Virtually every project in a woodworking shop has joint work, whether making a table, a chair, a desk, a bird feeder, or a picture frame.
Every woodworker needs to be familiar with the various types of wood joints available for their project and have all of the tools and accessories needed to form the right one. When you are joining two wood pieces together, you want that joining to last.
Usually, joint work for most of our projects will be 90-degree or flush; we want the corners to be square, or we want the surface to be flush. Think something boxy (cabinet or desk) or flat (tabletop).
Sometimes, though, we find ourselves with an odd angle, perhaps a countertop or cabinet corner or an octagonal frame for a mirror or cropped photo. ( Why octagonal? Eight sides, 8 x 22.5 = 90 degrees. )
That is the question for today – a corner that will be 45 degrees when assembled, meaning a couple of 22.5-degree cuts.
Let’s examine the types of joints available to choose from and then figure out the best one for the project and the best way to form it.
Types of Joints in Woodworking
While there are many forms of joinery, and different methods of attachment (glue, nails, dowels, biscuits, and more), we’ll mention only a handful to choose from:
- Butt joints. Simply stated, 2 pieces of wood joined by putting their ends together without any special shaping or cuts. Glue would be a part of the joinery method, and you could choose nails or screws, dowel joints, biscuit joints, or pocket holes to hold the two pieces together. With a 45-degree angle to create from our 2 pieces, this is not a good choice.
- Edge joint. Two pieces of wood joined edge to edge, as in planks joined to form a table top or desktop. Glue would be part of the joinery method, and you could choose dowels, biscuits, or pocket holes to hold each piece to the next. Again, we have a 45-degree angle to create from our 2 pieces, so this also is not a good choice.
- Miter joint. This is the typical method used to create the joints of a picture frame, for instance, and involves a miter saw and 45-degree cuts. Two 45-degree angles form the square corner. We’ve got a 45-degree angle to create, not cut, but a miter saw will still be a part of our project. The cuts we’ll make with it will be 22.5-degree cuts since 22.5 x 2 = 45 degrees. So, we’re part of the way there, at least with the power tool.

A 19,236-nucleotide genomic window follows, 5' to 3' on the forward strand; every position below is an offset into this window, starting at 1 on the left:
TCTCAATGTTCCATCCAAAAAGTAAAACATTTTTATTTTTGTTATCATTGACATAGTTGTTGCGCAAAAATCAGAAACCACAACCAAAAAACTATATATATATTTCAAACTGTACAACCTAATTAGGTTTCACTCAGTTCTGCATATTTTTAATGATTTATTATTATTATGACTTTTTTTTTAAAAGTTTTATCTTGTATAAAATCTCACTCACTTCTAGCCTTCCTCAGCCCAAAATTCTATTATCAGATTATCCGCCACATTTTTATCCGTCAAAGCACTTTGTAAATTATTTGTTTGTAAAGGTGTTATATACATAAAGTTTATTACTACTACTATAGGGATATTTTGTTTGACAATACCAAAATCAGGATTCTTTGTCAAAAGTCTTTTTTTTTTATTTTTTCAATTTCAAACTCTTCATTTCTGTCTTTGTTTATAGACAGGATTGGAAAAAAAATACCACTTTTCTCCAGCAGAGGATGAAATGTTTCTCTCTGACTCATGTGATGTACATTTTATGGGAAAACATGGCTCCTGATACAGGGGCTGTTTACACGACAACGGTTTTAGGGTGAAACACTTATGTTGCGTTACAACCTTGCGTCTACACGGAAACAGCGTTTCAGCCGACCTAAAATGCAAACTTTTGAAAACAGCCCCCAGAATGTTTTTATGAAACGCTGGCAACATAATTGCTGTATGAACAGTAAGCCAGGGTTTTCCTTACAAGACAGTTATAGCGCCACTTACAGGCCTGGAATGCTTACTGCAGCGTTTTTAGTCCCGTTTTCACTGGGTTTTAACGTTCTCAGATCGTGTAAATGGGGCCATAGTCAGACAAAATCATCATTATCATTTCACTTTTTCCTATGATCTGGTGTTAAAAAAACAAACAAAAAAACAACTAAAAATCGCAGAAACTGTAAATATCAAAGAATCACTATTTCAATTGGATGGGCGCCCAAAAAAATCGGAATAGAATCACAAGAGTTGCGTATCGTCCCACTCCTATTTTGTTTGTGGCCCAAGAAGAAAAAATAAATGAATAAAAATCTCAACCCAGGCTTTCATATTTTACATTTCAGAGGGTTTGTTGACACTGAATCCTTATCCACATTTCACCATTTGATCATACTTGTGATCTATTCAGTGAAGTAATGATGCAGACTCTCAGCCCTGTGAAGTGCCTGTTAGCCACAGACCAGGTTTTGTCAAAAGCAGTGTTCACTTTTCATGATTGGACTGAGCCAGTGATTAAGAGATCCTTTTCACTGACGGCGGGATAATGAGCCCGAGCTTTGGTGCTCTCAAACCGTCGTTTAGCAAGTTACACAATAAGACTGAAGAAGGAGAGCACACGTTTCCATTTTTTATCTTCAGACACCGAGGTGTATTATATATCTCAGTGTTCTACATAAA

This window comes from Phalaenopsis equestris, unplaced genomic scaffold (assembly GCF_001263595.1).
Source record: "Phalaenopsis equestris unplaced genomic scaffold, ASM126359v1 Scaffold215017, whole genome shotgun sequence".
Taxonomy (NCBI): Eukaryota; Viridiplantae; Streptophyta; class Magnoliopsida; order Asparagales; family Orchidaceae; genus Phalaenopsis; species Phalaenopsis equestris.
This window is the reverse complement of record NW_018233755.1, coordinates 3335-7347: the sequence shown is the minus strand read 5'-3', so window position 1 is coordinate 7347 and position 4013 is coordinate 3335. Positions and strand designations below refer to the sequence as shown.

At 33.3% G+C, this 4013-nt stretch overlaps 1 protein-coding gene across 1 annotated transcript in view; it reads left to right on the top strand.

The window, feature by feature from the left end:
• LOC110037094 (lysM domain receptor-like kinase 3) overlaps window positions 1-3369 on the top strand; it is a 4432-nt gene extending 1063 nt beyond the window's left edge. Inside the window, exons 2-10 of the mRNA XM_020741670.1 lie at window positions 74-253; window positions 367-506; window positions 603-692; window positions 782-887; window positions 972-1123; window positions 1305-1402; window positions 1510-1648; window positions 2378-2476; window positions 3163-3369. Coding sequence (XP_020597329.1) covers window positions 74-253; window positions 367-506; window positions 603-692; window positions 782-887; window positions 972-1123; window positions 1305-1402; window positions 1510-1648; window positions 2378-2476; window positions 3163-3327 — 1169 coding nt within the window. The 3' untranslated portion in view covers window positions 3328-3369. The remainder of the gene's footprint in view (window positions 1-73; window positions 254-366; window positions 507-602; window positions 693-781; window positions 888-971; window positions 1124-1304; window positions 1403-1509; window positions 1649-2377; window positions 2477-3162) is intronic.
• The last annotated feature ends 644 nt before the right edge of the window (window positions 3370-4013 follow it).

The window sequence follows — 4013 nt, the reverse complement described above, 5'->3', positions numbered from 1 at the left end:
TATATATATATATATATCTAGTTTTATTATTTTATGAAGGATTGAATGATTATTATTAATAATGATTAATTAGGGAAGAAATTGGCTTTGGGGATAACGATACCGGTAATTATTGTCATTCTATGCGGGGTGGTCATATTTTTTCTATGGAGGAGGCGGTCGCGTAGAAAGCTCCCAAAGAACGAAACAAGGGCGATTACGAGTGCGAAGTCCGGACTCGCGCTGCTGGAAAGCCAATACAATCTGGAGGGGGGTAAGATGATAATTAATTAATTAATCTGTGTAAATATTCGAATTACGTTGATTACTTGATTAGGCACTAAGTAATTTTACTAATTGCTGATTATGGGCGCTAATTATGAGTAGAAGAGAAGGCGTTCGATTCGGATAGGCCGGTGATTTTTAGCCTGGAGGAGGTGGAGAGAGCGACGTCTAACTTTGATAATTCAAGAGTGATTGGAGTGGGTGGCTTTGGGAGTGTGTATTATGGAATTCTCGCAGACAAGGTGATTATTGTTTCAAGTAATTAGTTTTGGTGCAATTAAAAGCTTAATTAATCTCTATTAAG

- Pocket hole joint. The angle is not conducive to a pocket hole joint. Let’s just rule this one out.
- Mortise and tenon. Simply, no.
Well, we have a tool that will be part of the project, so that’s a start. But we’ll have to come up with another method to join the two pieces of wood together at the 45-degree angle.
While we want every joint we form to be a strong joint or at least one that will be durable and last a long time, some joints don’t necessarily have to be that strong. If they are not supporting any weight, we simply want them to be durable. The corner of a cabinet or countertop, for instance, or a multi-sided picture frame simply needs to last.
The Miter Saw Cut
We’ve determined that our miter saw will be a part of the project and will be used to create the two 22.5-degree cuts. While 45-degree cuts are the usual ones we use the miter saw for, it is capable of making other cuts, too. If your miter saw can make bevel cuts, too, that is another option.
The pieces you are cutting might have a bearing on which miter saw talent you use. You may be able to make the cuts simply by setting the angle of the saw blade to a 22.5-degree angle.
This is becoming a more common angle to cut in woodworking, as 45-degree corners have many applications – the octagonal picture frame mentioned earlier, where 8 pieces are jointed at 22.5 degrees each to form the frame; or, and here’s an unusual one, the component pieces joined to form an original segmented turnery piece before it is attached to the lathe.
We happened to mention such a technique in a recent article on these pages. If you’re interested, you will find the article here, along with an image of the turned piece assembled and finished. Scroll down to see the beautiful piece.
Getting back to the miter cut, simply set the miter gauge to 22.5 degrees, and make the cuts.
If the shape or size of the workpiece makes another method a better alternative, use the bevel-cut ability of the miter saw to make that cut. Simply set the bevel angle gauge to 22.5 degrees, or 67.5 degrees (do the math, turn the workpiece, and you have your 22.5-degree angle), and make the cut.